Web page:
History of abuse of clinical trial subjects (participants) is long and regrettable. The earliest known cases of these abuses date back to the Second World War when the Nazis conducted a series of experiments on war prisoners without seeking their consent. These prisoners were forced to participate in these experiments and were subjected to extreme torture, pain, and even death.
Such clinical trial subjects are called vulnerable subjects when their ability to protect themselves is either considerably reduced or absent. These subjects have recognizable increased chances of suffering additional or enhanced damage.
Who can be considered as vulnerable subjects?
The vulnerable subjects may include children, pregnant women due to additional risk to their foetuses, prisoners, women of childbearing potential, and patients with psychiatric disorders. Certain subjects may be forced to participate in the clinical trials using influence or threat. The poor subjects may be lured to participate in the clinical trials by offering monetary or other benefits.
According to Central Drugs Standard Control Organization (CDSCO), the national regulatory body for Indian pharmaceuticals and medical devices, subjects with incurable diseases, in nursing homes, in detention, unemployed or impoverished, in emergency rooms, homeless persons, nomads, refugees, and any ethnic or racial minority groups also fall into the category of vulnerable subjects.
How and why are the subjects exploited?
The subjects may be coerced or lured into participating in certain clinical trial which may ultimately harm them. They may not be provided with adequate information about the clinical trial procedures before taking their consent for participation. Such tactics are generally employed due to the following reasons:
- The sponsors of clinical trials aim to complete the recruitment of participants as quickly as possible to lower the overall cost
- The clinical trial investigators have economic interest in the recruitment of more subjects
- Ethics committee is not working efficiently to protect the rights of the volunteers
- Lack of effective regulations in place or due to oversight by regulatory bodies
Who are the stakeholders involved in the protection of vulnerable subjects?
The major stakeholders include:
- Regulatory Bodies – Clinical trials in different geographical locations are regulated by regional regulatory authorities. In India, Drug Controller General of India (DCGI) is responsible for regulating the conduct of clinical trials.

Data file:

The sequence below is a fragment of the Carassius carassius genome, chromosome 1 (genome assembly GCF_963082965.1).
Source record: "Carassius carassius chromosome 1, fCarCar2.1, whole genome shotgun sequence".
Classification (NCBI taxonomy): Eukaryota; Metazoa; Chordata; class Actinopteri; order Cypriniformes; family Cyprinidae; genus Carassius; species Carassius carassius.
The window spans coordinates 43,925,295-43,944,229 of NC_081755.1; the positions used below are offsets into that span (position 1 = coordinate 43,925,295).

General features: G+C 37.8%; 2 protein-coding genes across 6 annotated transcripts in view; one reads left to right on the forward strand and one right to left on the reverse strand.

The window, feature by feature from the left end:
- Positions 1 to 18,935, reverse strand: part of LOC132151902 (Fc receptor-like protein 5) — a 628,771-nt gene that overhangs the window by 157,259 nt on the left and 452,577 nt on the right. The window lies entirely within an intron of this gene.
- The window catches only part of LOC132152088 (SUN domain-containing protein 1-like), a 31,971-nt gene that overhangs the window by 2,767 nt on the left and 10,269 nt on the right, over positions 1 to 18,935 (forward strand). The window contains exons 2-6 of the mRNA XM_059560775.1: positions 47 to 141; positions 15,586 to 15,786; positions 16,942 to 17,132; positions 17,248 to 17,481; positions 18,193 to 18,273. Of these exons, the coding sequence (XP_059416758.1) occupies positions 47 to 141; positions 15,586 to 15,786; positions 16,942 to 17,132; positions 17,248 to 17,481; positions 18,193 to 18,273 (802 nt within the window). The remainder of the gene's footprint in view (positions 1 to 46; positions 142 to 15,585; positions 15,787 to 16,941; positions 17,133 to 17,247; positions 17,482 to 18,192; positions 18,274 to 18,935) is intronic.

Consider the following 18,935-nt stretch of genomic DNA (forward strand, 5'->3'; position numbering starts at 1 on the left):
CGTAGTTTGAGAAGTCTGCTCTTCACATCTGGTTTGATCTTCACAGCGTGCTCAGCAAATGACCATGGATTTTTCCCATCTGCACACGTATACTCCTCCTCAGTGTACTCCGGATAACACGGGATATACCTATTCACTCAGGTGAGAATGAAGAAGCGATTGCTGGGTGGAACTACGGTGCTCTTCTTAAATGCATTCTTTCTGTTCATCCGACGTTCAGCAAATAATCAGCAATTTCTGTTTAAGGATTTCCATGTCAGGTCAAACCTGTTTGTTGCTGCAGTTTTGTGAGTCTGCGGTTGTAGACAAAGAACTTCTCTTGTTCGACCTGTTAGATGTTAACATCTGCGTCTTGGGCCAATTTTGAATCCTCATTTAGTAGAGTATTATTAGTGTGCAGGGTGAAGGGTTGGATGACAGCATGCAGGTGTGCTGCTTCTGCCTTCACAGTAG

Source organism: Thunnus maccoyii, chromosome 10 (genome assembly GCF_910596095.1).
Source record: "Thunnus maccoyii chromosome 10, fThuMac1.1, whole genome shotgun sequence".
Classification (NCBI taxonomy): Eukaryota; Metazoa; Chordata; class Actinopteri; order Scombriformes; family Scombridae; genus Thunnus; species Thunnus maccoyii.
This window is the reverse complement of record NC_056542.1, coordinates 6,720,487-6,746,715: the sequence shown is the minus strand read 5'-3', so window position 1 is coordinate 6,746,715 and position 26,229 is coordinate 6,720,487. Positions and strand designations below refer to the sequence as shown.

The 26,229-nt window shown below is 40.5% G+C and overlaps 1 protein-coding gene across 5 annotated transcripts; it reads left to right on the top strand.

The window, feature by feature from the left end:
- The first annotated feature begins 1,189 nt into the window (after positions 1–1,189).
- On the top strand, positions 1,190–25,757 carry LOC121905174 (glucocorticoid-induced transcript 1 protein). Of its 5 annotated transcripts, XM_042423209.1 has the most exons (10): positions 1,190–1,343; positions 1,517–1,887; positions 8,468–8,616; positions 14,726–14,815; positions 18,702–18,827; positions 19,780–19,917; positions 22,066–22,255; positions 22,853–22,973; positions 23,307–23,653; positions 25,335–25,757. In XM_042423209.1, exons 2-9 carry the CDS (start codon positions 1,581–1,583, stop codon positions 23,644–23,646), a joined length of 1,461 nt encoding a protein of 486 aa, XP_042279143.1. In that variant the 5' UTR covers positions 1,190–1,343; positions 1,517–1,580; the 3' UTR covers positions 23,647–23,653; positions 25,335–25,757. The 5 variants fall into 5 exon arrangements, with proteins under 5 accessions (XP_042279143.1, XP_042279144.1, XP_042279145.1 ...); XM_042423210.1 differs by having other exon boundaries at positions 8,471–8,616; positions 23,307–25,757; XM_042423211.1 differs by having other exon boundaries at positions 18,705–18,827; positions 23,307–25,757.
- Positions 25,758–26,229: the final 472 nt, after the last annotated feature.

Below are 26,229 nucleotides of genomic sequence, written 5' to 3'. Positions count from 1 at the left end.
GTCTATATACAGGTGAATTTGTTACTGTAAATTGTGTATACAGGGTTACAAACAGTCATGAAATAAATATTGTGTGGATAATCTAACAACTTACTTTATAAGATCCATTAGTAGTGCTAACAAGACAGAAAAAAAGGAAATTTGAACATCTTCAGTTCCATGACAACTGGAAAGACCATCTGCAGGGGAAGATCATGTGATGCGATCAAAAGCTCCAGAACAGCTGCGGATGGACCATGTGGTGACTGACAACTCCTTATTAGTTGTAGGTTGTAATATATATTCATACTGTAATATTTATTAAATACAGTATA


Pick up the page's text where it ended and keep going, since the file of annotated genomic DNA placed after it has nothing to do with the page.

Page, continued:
- Ethics Committees (ECs) – These are responsible for ethical conduct of the clinical trial and safeguard the rights, safety and well-being of all clinical trial subjects.
- Investigators – Subject matter expert, usually doctors, who are involved in the conduct of the clinical trial procedures on the clinical trial subjects. They are responsible for conduct of the clinical trials.
- Sponsors – Sponsors conduct clinical trials to find out answer to their research question. Sponsors take approval from the concerned regulatory authorities for the conduct of clinical trials and arrange funds for conducting clinical trials.
- Subjects – Volunteers who participate in the clinical trials.
How to protect vulnerable subjects?
Currently due to different factors, there is no uniformity in the understanding and the grading of risks for vulnerable subjects globally. The following steps can go a long way in protecting vulnerable subjects:
- Regulatory agencies of different nations can come together to frame comprehensive and harmonised regulatory policies to protect vulnerable subjects.
- A very high-quality consent process is required to ensure that all the aspects of the clinical trial have been explained by the investigators and understood by the subjects before agreeing to participate.
- The informed consent document (ICD) should comply with all the requirements of the local regulations.
- The language of the ICD needs to be non-technical and easily to understand for a minimally literate subject.
- The ICD should not be too long and preferably have a section of “frequently asked questions” at the end.
How Vulnerable Subjects are Protected in India?
In India, CDSCO has outlined the following special provisions for the protection of vulnerable subjects:
- Volunteers selected for a clinical trial should ensure equal distribution of burden and benefits among all the communities of the society.
- Research on the economically weak subjects should not be conducted to benefit financially affluent population.
- Rights of mentally disabled subjects, incapable of giving informed consent, should be adequately protected.
- Inclusion of vulnerable subjects such as students, prisoners, subordinates, employees, and service personnel should be adequately justified.
An audio-visual recording of the consent process has been made mandatory if the participating clinical trial subjects are being included from vulnerable population.